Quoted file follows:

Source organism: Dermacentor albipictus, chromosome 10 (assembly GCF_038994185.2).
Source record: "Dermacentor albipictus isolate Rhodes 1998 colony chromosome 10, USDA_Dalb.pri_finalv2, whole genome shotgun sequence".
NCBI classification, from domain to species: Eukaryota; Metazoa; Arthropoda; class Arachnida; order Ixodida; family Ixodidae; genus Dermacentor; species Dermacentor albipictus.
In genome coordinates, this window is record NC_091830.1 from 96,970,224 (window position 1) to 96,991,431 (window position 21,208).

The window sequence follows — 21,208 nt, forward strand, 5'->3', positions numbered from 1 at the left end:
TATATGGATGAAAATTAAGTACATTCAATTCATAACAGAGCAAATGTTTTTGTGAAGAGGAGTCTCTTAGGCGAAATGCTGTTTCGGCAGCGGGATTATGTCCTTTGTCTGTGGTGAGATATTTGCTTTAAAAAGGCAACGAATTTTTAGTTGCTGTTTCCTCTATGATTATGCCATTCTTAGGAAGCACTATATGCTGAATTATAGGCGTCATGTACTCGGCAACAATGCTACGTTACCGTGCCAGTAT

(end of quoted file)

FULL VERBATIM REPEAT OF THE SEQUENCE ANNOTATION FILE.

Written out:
Source organism: Dermacentor albipictus, chromosome 10 (assembly GCF_038994185.2).
Source record: "Dermacentor albipictus isolate Rhodes 1998 colony chromosome 10, USDA_Dalb.pri_finalv2, whole genome shotgun sequence".
NCBI classification, from domain to species: Eukaryota; Metazoa; Arthropoda; class Arachnida; order Ixodida; family Ixodidae; genus Dermacentor; species Dermacentor albipictus.
In genome coordinates, this window is record NC_091830.1 from 96,970,224 (window position 1) to 96,991,431 (window position 21,208).

The window sequence follows — 21,208 nt, forward strand, 5'->3', positions numbered from 1 at the left end:
TATATGGATGAAAATTAAGTACATTCAATTCATAACAGAGCAAATGTTTTTGTGAAGAGGAGTCTCTTAGGCGAAATGCTGTTTCGGCAGCGGGATTATGTCCTTTGTCTGTGGTGAGATATTTGCTTTAAAAAGGCAACGAATTTTTAGTTGCTGTTTCCTCTATGATTATGCCATTCTTAGGAAGCACTATATGCTGAATTATAGGCGTCATGTACTCGGCAACAATGCTACGTTACCGTGCCAGTAT